bility sought to be enforced in the present proceeding arose from such operation of the road and as an incident thereto; that, therefore, it may be put under the head of operating expenses, and so acquire rank as a claim having equities' enforceable against the net earnings of the l'oad in the hands of the receiver. There is some plausibility in the argument, but it is unsound. No relation of principal and agent, either in law or equity, can be implied from the mere fact that the railroad company continued to operate the road after it was in default in payment of the mortgage debt, nor from the further fact that the bondholders did not take possession oftha property after such default, nor from both facts combined. The mortgages gave to the mortgagees the right to take possession after default, but they were not obliRed to do so, nor was it necessary that they should take possession in order to avoid such a liability as is here claimed. The railroad company was operating the road when the alleged loss and damage occurred. The negligence of the company, if there was negligence at all, occasioned the loss. For that negligence it alone was responsible. To sustain the position taken by the petitioners, it must be held that the bondholders at least impliedly assumed lia.bility for the negligence of the railroad company, and that by operation of law their mortgage security was subordinated to claims of the of these. I cannot so hold. The alleged causes of action accrued after the company had given mortgages upon aU its property, which were then subsisting liens, and before the receiver was appointed. It can make no difference that they accrued after the company was in default in payment of interest on its' bonds. The road was still being operated by the company, and whatever liability existed must have been one against the company alone. In no just or proper sense could such claims as these be considered as part of the operating expenses upon which the petitioners could assert a right prior to that of the mortgagees. They are wholly unlike claims for supplies, new equipment, right of way, and new construction, or any claim falling legitimately under the head of operating expenses, which the C0urts sometimes order paid fronlnet earnings in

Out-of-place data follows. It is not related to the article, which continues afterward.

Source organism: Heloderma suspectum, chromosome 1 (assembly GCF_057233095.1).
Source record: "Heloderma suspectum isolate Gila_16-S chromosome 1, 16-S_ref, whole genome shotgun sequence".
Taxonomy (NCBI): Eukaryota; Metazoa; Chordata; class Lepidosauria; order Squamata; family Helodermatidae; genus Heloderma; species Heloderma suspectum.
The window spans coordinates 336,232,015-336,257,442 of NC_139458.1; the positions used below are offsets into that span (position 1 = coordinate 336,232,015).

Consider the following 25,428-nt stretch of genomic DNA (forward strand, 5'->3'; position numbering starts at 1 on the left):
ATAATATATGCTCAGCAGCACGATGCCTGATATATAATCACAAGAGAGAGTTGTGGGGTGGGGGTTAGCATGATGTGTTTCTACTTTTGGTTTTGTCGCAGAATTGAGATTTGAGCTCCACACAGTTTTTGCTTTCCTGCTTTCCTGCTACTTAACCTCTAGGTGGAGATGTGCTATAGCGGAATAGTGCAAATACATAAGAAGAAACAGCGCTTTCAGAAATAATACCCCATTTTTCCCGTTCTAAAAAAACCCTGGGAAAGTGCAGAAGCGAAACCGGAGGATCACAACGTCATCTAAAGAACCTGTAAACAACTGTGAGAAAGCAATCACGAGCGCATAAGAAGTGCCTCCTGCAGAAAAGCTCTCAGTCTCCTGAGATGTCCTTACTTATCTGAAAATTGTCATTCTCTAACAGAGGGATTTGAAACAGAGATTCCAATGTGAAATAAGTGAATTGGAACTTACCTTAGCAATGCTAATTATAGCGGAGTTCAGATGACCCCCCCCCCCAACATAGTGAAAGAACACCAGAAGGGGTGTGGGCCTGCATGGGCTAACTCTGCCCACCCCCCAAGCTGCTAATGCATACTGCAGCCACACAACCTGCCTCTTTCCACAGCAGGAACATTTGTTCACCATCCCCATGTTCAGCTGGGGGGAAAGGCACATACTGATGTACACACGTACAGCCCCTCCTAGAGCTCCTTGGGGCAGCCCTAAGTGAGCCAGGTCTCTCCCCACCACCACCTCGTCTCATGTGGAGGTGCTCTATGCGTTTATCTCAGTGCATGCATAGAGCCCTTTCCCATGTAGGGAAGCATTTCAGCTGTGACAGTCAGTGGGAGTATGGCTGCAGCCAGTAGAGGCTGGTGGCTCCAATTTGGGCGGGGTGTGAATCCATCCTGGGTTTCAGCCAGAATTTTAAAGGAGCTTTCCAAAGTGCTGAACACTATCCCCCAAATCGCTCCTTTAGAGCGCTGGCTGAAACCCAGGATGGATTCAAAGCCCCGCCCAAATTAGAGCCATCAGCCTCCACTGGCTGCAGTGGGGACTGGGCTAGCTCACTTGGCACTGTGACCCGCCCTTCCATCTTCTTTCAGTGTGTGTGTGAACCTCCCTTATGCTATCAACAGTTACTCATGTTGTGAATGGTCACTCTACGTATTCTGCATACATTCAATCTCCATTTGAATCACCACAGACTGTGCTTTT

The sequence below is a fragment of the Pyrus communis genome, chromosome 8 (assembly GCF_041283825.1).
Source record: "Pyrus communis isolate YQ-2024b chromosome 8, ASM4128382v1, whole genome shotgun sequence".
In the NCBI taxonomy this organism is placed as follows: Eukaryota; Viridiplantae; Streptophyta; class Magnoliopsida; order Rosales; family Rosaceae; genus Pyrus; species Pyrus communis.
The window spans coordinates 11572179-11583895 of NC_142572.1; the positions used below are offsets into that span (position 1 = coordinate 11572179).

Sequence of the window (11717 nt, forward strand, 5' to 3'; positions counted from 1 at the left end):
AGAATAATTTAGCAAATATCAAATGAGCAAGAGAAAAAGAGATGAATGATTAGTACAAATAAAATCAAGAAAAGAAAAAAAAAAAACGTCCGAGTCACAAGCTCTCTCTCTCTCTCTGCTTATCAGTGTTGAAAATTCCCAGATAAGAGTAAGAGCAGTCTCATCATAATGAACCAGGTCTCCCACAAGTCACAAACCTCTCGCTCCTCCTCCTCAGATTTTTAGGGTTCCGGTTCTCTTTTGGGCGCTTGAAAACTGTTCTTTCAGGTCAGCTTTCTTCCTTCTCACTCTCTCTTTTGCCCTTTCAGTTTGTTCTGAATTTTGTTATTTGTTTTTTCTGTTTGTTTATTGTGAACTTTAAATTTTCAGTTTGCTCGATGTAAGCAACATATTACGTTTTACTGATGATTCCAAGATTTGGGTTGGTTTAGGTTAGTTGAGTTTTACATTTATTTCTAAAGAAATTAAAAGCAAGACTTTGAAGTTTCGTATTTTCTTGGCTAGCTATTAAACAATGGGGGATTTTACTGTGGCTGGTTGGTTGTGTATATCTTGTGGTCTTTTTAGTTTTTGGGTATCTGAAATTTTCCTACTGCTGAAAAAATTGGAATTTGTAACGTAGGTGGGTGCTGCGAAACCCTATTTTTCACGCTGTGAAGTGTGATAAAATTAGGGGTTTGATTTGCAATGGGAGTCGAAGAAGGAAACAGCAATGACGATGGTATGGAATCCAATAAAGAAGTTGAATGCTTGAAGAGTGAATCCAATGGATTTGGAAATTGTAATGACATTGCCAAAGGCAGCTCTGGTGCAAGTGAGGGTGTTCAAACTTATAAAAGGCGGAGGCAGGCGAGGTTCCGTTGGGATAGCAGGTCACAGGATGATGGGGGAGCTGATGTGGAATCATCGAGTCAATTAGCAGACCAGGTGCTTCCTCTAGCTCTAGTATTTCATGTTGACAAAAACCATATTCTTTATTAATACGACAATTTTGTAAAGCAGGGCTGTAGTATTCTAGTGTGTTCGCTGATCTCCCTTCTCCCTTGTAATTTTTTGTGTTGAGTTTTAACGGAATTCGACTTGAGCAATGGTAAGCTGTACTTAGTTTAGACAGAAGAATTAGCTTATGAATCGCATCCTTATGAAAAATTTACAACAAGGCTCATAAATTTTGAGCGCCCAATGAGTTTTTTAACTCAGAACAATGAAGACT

the hands of a receiver as having equities superior to those of bondholders. If such claims as are here in question could be allowed, there would seem hardly to be a limit to the allowance of demands which it might be as forcibly urged were superior in their equities to those of the secured creditors, but which could not be allowed upon any sound principle of equity, nor without substll,ntially impairing and perhaps destroying an otherwise valuable security. The demurrer to such pa:rts of the petitions as state causes of action against the railroad company accruing prior to the appointment of the receiver, is sustained. And it is not improper. to add that this ruling is supported by the practice of the learned circuit judge of this circuit, who has uniformly .disallowed claims against a receiver of the character of these.
(Circuit Court, D. Ma88achuseUs. Dccember'22, 1880.)
1875, § 2.-Suit was brovght by the lIferchants' National Bank of Boston to foreclose equity of redemption of thedefendant, Edward 'rhompson, of Charlestown, New Hampshire, in five shares of trust property held by the plaintiff as collateral security for the payment of the defendant's bond. The defendant Bv'erred in his answer that he had sold one of the shares to Henry M. Clarke, of Boston. The plaintiff thereupon amended its bill, and made Clarke a party defendant, who subsequently entered an appearance. Held, that such cause could not be removed under the second clause of section 2 of the act of 1875. 2,' SA.."'E-JuRIsDICTION-PRooF.-Held, f1trther, that it would be pre. sumed that Clarke was a citizen of Massachusetts. in the absence of any proof to the contrary.
In Equity. Russell Gray, for plaintiff. Jabez Fox, for defendant Thompson. LOWELL, C. J. This is a motion to dismiss or remand. The National Bank of Boston brought a bill in equity in the supreme judicial court of Massachusetts to foreclose